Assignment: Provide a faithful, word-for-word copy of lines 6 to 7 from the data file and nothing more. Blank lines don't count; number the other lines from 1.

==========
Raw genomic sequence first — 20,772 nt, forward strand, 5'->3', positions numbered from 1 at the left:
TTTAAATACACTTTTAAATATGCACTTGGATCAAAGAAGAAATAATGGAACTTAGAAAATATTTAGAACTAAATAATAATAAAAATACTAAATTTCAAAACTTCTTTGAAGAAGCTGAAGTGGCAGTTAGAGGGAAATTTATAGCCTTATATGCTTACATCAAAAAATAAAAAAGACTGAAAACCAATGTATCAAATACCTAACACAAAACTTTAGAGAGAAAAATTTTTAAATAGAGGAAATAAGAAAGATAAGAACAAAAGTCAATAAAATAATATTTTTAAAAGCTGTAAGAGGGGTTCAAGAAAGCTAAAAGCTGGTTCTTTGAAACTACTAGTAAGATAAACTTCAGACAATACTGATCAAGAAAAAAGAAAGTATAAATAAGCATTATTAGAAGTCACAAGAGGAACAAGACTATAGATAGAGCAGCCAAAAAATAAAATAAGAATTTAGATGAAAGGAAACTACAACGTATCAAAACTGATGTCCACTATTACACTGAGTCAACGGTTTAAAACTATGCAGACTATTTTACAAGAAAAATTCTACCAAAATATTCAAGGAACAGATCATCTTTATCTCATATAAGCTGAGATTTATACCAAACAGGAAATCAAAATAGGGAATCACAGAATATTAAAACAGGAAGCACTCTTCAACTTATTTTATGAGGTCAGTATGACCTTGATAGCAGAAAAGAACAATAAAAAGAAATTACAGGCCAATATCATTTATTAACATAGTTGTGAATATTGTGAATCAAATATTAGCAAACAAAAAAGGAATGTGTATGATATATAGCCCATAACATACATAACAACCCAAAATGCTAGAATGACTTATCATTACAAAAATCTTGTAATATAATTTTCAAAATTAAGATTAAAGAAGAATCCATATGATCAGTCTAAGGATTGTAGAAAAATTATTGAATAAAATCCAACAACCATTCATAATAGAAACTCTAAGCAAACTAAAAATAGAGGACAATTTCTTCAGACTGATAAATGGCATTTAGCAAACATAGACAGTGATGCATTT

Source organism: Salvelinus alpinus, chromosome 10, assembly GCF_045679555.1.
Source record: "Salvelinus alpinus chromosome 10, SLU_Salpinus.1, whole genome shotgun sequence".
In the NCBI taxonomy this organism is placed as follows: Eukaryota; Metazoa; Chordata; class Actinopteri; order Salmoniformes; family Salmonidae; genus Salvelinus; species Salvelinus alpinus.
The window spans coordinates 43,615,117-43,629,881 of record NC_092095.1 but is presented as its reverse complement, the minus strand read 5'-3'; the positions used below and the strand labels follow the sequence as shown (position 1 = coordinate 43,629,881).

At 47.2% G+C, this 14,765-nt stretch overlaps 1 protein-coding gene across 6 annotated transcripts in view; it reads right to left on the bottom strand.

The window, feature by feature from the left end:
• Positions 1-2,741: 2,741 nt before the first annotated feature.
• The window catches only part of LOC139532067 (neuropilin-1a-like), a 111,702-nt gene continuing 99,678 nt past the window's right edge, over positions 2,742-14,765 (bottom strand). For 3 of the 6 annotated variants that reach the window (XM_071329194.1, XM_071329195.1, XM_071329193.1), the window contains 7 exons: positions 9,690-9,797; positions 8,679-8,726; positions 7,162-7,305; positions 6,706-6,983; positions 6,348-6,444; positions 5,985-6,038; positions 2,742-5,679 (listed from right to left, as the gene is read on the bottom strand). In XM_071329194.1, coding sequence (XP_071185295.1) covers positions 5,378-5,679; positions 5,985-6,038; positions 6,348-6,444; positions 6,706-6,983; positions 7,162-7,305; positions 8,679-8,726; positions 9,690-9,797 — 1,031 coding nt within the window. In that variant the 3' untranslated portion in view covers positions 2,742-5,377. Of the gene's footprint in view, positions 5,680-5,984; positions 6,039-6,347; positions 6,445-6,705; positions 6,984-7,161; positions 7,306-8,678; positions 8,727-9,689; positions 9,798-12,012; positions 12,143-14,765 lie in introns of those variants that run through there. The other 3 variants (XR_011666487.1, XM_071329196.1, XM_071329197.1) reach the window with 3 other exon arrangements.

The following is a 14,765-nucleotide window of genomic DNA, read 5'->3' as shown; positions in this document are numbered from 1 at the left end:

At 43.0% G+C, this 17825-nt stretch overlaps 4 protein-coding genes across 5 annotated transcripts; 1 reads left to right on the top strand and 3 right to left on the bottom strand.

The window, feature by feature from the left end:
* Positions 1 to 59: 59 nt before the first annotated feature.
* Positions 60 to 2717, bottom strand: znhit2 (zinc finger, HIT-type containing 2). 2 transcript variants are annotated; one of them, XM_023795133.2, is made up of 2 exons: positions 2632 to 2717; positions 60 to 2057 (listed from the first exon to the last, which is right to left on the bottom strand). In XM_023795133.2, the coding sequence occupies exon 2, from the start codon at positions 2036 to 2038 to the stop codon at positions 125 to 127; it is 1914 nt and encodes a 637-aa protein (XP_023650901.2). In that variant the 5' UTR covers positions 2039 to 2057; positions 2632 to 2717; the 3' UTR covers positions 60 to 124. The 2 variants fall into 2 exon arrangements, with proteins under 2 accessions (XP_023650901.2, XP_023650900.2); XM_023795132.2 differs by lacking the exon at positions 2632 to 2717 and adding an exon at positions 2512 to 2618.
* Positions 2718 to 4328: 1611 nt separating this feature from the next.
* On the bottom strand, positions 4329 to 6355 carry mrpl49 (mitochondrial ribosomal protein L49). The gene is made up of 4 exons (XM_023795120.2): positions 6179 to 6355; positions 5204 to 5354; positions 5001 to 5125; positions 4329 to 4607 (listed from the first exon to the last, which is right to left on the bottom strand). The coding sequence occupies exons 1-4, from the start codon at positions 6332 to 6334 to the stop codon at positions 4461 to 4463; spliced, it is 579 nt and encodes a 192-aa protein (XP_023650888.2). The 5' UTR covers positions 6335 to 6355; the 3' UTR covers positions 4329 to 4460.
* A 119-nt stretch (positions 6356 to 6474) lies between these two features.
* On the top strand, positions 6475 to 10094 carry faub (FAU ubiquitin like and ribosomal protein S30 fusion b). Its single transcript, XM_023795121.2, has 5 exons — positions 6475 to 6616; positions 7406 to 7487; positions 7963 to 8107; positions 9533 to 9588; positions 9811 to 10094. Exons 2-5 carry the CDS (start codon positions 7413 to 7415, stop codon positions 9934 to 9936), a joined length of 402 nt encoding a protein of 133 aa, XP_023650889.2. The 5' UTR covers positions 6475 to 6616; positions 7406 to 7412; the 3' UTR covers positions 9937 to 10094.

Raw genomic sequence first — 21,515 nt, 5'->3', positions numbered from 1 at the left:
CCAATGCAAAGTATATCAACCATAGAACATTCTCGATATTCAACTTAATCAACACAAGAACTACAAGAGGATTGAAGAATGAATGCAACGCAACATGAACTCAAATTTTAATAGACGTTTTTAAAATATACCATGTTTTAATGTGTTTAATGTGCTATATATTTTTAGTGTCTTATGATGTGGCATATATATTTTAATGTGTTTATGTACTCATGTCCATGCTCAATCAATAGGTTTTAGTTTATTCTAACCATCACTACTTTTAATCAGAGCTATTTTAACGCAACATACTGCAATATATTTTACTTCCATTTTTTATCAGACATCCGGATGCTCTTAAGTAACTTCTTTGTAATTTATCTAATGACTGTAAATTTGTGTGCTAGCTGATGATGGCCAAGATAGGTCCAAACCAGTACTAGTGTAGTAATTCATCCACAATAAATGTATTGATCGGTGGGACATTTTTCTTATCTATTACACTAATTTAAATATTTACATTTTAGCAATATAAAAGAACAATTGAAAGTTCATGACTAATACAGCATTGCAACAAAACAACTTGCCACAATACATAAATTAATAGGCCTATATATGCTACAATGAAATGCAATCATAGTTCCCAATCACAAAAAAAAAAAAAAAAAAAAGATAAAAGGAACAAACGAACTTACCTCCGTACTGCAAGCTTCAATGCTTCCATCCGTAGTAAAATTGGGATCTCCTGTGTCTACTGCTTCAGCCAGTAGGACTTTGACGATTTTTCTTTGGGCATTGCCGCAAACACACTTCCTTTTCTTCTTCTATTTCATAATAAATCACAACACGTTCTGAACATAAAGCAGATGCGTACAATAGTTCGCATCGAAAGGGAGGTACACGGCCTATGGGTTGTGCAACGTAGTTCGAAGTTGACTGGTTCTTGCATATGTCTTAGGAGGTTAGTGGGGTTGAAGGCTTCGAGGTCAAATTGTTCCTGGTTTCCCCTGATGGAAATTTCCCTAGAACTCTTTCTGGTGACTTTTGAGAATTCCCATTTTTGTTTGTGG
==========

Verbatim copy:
The window spans coordinates 43,615,117-43,629,881 of record NC_092095.1 but is presented as its reverse complement, the minus strand read 5'-3'; the positions used below and the strand labels follow the sequence as shown (position 1 = coordinate 43,629,881).

At 47.2% G+C, this 14,765-nt stretch overlaps 1 protein-coding gene across 6 annotated transcripts in view; it reads right to left on the bottom strand.